Roy Lichtenstein: History in the Making, 1948–1960 examines the period before Pop art and Lichtenstein’s adoption of what would become his signature use of Benday dots. It reveals how Pop emerged in dialogue with European modernism, American history painting, diverse vernacular sources, and popular post-war trends. Lichtenstein was attuned to the increased interest in children’s toys and games as the American population boomed after World War II. The Cannon (1948), among six pastels on view, illustrates the artist’s attention to child’s play with the whimsical depiction of heavy artillery—a nod to war toys—and figures that evoke painted wooden folk art.

Washington Crossing the Delaware II (1951) attests to a central aim of Lichtenstein’s early work: satirizing the American historical narrative. Among his many sources during this period was Emanuel Leutze’s 1851 work, Washington Crossing the Delaware, an idealized depiction of Washington leading Continental Army troops on the eve of the Battle of Trenton in 1776. Lichtenstein’s version of this parable shows the artist’s willingness to parody even some of the most ingrained and revered American historical narratives.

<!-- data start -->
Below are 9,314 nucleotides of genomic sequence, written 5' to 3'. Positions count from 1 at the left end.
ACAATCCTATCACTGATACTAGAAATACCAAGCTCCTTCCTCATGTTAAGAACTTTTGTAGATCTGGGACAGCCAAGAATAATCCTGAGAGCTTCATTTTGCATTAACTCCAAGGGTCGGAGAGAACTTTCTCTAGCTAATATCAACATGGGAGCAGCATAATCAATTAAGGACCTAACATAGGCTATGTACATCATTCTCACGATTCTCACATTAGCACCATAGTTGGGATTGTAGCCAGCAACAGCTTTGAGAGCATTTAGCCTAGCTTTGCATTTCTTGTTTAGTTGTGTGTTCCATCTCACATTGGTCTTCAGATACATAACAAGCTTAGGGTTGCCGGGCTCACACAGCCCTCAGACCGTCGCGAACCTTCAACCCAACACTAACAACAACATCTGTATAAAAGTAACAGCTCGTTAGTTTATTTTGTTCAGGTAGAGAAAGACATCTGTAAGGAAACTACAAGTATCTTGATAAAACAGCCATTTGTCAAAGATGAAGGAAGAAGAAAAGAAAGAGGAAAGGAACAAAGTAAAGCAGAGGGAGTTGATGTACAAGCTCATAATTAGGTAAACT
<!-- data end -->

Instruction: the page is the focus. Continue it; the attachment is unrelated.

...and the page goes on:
The exhibition includes examples from Lichtenstein’s brief but instrumental foray into abstraction with paintings such as Variations No.7 (1959), where frenetic brushstrokes used in earlier works are combined with small bands of color painted in stripes.




Lichtenstein’s interest in Americana as well as his fascination with popular culture and cartoon characters were central motivations behind loosely rendered drawings such as Bugs Bunny (1958) and Look Mickey (1961). That pivotal work, often credited as the first Pop painting, was first shown in Roy Lichtenstein: Paintings, a 1982 exhibition at the Parrish.

Roy Lichtenstein: History in the Making, 1948–1960 continues the artist’s enduring relationship with the Museum that began when he and his wife Dorothy moved to Southampton in 1970. In addition to Roy Lichtenstein: Paintings, the Parrish has presented The Prints of Roy Lichtenstein, a major exhibition organized by the National Gallery of Art, Washington, D.C., (1995); and Roy Lichtenstein: American Indian Encounters (2006).